Video decode blocks are fairly well optimized to begin with, so there's not a ton of room for improvement here compared to last year's Nexus 7. Despite the ~7% shrink in battery capacity, the new model manages a 10% increase in battery life though. We also have the first small Android tablet capable of beating the iPad mini in a video playback test here - job well done ASUS/Google.

Our final test involves looping the Egypt HD benchmark until the battery is completely drained. Frame rates are capped to 30 fps to somewhat simulate actual gameplay and not penalize faster GPUs.

3D Battery Life - GLBenchmark 2.5.1

The new Nexus 7 manages to deliver slightly better battery life here despite driving higher frame rates and more pixels. Overall performance here isn't anything super impressive, the only average showing from the Nexus 7.

Google ships the Nexus 7 with an ASUS branded 7W charger, identical to the one you'd find in the box of a MeMO Pad HD7. Given identical chargers and battery capacities, there's no surprise the new Nexus 7 takes the same amount of time to charge as the MeMO Pad HD7 (~3.5 hours).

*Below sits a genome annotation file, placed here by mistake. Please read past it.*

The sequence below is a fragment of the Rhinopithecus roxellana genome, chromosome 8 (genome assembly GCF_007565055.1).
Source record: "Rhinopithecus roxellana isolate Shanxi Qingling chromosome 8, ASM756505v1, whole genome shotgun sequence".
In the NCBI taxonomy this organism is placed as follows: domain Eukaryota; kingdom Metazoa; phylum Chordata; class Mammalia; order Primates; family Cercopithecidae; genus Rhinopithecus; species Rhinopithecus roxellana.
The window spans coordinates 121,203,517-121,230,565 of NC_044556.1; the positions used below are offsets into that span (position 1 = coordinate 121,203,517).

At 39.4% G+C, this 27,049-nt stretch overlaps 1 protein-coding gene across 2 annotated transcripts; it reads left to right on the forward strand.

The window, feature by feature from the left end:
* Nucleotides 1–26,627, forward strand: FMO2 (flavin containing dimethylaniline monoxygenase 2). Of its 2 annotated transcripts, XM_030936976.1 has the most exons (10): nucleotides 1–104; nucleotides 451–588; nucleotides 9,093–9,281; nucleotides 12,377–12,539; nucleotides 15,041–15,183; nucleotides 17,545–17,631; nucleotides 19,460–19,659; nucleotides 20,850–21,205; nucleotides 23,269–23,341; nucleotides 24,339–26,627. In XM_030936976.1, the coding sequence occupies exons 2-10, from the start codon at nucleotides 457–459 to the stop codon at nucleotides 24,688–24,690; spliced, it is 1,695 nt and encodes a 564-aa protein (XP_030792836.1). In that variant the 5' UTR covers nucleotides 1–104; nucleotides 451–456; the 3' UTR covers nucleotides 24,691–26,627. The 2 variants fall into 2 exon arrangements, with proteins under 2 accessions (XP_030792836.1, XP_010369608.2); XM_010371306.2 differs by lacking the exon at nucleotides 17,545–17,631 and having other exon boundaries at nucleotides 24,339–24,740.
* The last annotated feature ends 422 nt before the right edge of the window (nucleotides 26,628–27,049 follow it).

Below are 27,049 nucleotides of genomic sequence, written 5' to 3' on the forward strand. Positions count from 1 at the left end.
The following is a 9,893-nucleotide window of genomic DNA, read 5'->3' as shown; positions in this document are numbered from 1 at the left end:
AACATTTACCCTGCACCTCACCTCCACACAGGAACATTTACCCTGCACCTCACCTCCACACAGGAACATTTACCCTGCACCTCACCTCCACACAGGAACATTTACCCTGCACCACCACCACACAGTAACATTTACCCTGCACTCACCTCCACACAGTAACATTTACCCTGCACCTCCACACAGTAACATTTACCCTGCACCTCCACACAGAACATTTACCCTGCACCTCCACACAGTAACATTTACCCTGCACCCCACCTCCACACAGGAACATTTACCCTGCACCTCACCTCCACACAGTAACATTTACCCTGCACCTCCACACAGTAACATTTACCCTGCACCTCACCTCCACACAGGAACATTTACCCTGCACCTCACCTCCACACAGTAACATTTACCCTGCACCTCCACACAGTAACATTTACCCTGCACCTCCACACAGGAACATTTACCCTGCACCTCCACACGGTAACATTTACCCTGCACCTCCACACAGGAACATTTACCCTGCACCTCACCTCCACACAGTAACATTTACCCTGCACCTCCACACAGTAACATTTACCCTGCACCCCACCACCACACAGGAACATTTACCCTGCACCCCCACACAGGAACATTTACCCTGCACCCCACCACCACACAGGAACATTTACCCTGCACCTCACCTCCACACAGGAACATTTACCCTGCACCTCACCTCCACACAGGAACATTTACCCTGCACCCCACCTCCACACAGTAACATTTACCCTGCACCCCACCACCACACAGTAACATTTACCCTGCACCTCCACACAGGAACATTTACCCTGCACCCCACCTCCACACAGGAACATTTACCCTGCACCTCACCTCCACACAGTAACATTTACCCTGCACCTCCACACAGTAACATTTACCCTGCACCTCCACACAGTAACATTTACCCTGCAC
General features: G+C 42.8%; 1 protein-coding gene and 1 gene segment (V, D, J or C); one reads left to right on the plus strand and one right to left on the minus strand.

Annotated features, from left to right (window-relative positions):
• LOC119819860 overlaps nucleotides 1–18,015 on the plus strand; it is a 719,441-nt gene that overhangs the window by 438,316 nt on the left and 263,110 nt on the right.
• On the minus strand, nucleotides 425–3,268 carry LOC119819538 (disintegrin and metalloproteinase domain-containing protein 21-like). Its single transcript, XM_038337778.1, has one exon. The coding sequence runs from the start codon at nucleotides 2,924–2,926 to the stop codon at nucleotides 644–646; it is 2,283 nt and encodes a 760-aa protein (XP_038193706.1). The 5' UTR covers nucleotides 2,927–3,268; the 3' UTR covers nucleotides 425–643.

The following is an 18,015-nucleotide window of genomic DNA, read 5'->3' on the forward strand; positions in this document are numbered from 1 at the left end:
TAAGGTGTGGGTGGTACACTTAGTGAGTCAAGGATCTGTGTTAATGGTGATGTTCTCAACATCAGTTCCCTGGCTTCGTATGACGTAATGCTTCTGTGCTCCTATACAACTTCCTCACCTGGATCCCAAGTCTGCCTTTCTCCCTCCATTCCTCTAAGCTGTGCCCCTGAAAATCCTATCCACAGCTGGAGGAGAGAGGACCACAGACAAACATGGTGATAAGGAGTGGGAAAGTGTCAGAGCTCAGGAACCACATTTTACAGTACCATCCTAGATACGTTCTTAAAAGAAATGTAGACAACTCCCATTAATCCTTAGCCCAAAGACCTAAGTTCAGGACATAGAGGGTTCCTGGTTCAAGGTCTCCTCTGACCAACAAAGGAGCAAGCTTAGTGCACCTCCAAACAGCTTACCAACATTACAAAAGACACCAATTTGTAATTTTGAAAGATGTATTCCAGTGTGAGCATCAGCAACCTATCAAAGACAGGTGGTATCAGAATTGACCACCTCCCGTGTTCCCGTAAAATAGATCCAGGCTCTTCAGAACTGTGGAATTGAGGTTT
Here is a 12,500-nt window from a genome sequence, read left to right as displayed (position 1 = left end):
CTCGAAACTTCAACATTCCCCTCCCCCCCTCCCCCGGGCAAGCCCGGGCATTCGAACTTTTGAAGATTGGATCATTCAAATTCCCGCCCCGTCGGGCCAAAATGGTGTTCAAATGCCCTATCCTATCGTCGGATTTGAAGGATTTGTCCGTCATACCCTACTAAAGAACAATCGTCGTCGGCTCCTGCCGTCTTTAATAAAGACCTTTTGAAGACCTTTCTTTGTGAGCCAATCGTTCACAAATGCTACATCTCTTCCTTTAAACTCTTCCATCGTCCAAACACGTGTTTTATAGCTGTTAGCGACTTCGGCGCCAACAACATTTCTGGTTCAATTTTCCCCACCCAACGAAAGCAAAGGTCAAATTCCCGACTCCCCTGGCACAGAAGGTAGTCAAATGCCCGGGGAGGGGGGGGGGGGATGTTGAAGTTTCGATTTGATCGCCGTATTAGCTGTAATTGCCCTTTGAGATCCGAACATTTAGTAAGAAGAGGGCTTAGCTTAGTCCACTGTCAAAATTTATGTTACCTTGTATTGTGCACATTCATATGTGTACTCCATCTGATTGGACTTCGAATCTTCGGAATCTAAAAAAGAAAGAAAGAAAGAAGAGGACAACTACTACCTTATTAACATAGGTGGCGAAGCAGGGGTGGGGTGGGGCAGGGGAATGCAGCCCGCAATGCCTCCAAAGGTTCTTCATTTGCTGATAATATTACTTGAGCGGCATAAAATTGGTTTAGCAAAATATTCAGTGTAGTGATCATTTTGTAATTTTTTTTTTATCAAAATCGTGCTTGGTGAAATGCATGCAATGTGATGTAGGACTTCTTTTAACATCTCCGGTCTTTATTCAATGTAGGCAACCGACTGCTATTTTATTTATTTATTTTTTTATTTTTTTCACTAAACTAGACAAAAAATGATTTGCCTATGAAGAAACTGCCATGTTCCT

Charge Time in Hours

The new Nexus 7 also supports wireless charging by implementing the Qi standard. Charge time is a bit slower wirelessly as Qi can only charge at up to 5W. Brian tested Qi functionality in his mini review of the Nexus 7 and didn't have any issues.

Introduction & Display CPU & GPU Performance
Comments Locked


View All Comments

  • tailwhip - Friday, August 23, 2013 - link

    Great review, the only error is you say the screen has 1200 lines but it actually has 1080.
  • ASEdouardD - Friday, August 23, 2013 - link

    It's actually right. There are 1200 lines. Space for the virtual buttons.
  • Impulses - Friday, August 23, 2013 - link

    It's a 16:10 display, 1920x1200. I'm glad too, cause 16:9 starts to get uncomfortably narrow in portrait (even at 10", try some of the Win 8 tablets).
  • Da W - Friday, August 23, 2013 - link

    For that mather i'll take a USB 3.0 port with USB keys.
  • YuLeven - Friday, August 23, 2013 - link

    Concerning the iOS x Android comparision, it really puzzles me the fact that people always assume that iOS is 'easy and great for ordinary people' and Android is for geeks.

    Whether that may be true for many cases, i'd like to say that's not mine. I'm an absolutely ordinary guy. I work as a Japanese instructor and my interest in gadgets does't stretch anywhere near to custom ROM's, high-end gaming or that sort of thing.